Is 3D scanning a privacy concern?

Is new technology threatening privacy in new ways? (Image courtesy of adamr /

Is new scanning technology threatening your privacy in new ways? (Image courtesy of adamr /

Maybe you’ve heard about some of the privacy worries and fist fights or people getting kicked out of businesses over Google Glass and fears of being filmed.  It seems to be the thing replacing 3D printing of guns in mainstream media in terms of new technology concerns.  I’ve also heard of door mats that will weigh everyone who comes to visit you.  Are these things invasion of privacy or just the natural evolution of cellphone video cameras and cameras at every street intersection? Continue reading

Should 3D Printing Go Open Source?

File:Roadster 2.5 windmills trimmed.jpg

This is now open source!

You may have seen in the press this week that Elon Musk has released all of Tesla’s electric car patents into the public domain.  In doing this he channeled a classic video game quote titling the release, “All Our Patent Are Belong to You.”  Just like it has benefited computer software (WordPress, Firefox, OpenOffice, Audacity, etc.) , it appears “open source” is benefiting 3D printing with low cost and high quality alternatives to commercial 3D printers and traditional CAD software. Continue reading

3D Printed Gun Update

Wikimedia Commons

The Liberator 3D Printed gun (from WikiMedia Commons


We wrote a year ago about 3D printed guns and it seems like they continue to be one of the most talked about issues related to the technology.  Michigan Tech even launched a contest called Print for peace in order to highlight non-weapon aspects of 3D printing.  I’ve seen 3D printing in popular culture from TV episodes of Elementary to CSI.  You can even watch a documentary about it and and one museum has even added it to its display because of the historical value.  It seems like when you mention 3D printing, a 3D printed gun comment is soon to follow. Continue reading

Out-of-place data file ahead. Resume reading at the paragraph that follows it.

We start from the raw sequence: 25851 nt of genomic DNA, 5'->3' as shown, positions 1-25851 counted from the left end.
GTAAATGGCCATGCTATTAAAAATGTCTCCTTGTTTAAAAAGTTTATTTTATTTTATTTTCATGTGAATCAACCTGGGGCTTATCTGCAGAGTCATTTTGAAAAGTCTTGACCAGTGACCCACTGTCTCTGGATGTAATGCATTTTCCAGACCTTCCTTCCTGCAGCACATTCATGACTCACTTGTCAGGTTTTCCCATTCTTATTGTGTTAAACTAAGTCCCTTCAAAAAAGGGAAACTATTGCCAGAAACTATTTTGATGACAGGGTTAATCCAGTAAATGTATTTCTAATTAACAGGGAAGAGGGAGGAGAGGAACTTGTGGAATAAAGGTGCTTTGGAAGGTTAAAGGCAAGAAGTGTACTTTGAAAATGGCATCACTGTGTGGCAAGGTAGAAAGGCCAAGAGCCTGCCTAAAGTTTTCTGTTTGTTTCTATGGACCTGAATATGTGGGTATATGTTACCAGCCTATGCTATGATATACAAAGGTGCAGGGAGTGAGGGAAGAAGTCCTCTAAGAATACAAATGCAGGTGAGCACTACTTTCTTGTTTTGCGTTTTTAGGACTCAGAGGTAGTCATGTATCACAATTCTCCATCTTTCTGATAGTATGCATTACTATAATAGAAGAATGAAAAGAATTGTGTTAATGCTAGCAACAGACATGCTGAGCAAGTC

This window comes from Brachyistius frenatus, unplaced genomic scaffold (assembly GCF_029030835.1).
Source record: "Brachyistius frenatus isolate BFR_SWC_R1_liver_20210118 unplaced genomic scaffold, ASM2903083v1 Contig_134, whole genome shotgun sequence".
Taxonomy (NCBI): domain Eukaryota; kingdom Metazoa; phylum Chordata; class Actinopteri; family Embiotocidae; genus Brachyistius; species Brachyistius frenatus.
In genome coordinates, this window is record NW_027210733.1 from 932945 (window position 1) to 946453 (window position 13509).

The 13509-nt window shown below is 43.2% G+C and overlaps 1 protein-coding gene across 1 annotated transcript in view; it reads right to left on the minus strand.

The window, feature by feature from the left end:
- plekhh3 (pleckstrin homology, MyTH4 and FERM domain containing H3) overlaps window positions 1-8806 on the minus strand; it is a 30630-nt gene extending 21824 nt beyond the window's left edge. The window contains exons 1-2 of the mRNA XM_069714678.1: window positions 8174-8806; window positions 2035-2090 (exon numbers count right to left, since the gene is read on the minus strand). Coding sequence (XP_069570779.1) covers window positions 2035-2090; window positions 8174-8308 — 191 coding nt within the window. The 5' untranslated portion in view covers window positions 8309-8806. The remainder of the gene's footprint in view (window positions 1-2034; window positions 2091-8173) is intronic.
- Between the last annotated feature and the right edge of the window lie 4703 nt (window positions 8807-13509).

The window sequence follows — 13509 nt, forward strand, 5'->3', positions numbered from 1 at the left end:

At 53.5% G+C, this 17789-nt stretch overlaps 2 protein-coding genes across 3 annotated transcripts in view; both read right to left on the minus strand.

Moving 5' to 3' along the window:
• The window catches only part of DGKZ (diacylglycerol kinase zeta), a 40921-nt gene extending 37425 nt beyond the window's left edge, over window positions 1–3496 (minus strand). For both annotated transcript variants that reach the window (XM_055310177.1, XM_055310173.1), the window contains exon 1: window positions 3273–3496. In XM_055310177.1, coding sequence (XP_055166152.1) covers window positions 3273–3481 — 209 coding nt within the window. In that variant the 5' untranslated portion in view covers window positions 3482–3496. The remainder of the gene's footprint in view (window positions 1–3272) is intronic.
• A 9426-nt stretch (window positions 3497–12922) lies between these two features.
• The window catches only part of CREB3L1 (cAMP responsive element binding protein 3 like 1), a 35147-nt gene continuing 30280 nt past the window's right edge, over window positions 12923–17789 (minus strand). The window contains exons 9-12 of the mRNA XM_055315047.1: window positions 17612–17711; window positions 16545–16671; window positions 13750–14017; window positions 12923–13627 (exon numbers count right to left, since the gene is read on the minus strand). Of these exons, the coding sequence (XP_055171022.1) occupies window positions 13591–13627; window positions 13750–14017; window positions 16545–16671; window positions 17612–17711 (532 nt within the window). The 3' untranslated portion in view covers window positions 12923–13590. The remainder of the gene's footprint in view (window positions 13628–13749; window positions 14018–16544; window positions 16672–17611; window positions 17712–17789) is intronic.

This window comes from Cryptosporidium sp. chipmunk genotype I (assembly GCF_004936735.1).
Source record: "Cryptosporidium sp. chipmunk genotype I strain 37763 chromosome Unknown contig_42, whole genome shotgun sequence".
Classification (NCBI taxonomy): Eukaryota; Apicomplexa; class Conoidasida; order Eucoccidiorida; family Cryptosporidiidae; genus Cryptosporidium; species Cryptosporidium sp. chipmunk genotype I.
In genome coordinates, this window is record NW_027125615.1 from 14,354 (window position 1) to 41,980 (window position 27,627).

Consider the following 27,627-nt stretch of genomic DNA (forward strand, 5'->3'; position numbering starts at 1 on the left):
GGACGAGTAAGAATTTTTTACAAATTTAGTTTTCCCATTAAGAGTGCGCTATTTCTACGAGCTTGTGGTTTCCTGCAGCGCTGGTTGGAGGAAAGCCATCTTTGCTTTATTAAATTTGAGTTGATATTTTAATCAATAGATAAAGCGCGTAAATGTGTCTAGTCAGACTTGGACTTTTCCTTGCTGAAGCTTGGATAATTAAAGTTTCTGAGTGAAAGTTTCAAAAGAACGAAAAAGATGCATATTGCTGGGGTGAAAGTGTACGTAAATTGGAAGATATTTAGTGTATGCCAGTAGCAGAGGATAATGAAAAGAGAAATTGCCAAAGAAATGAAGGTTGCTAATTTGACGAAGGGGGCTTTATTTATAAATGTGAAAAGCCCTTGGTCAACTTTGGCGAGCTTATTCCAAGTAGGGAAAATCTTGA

Good Versus Evil in a 3D World – New Laws on the Horizon?


Image courtesy of chanpipat at

Technology is usually neither good nor evil, it’s all in the application.  Unfortunately the criminal element is up on 3D printing technology as well.  Here’s the latest such infraction with thieves using 3D printers to make ATM card skimmers.  Without giving too many suggestions, you don’t have to think long about other illegal applications from key capture and duplication to simple counterfeiting.  Just like the internet brought a technological revolution, it also brought the need for new laws and security.  I imagine 3D printing/scanning will be no different.  Many crimes with a 3D printer will violate existing laws, but no doubt there are gaps we can count on criminal creativity to find for us to fill.

Additive Manufacturing and Patents

If you were unfamiliar with the world of patents before reading the April 16 post on Desktop Engineering, “EFF Challenges Six 3D Printing Related Applications”  you would think the patent system was a hindrance to, rather than a catalyst for, innovation and a potential threat to the growing additive manufacturing industry.  To the contrary, while not perfect, the US patent system continues to serve as an effective means for protecting and incentivizing innovation and will help additive manufacturing to grow to its fullest potential. Continue reading


With the increasing popularity of 3d printing, it is almost inevitable that the technology will have legal growing pains similar to those of other technologies.  However, unlike digital music and movies, the products of 3D printing could be subject to not only copyright law, but also patent law.  In this series, we will provide an overview of the intellectual property laws that can apply to this technology and the likely hurdles the industry will face. Continue reading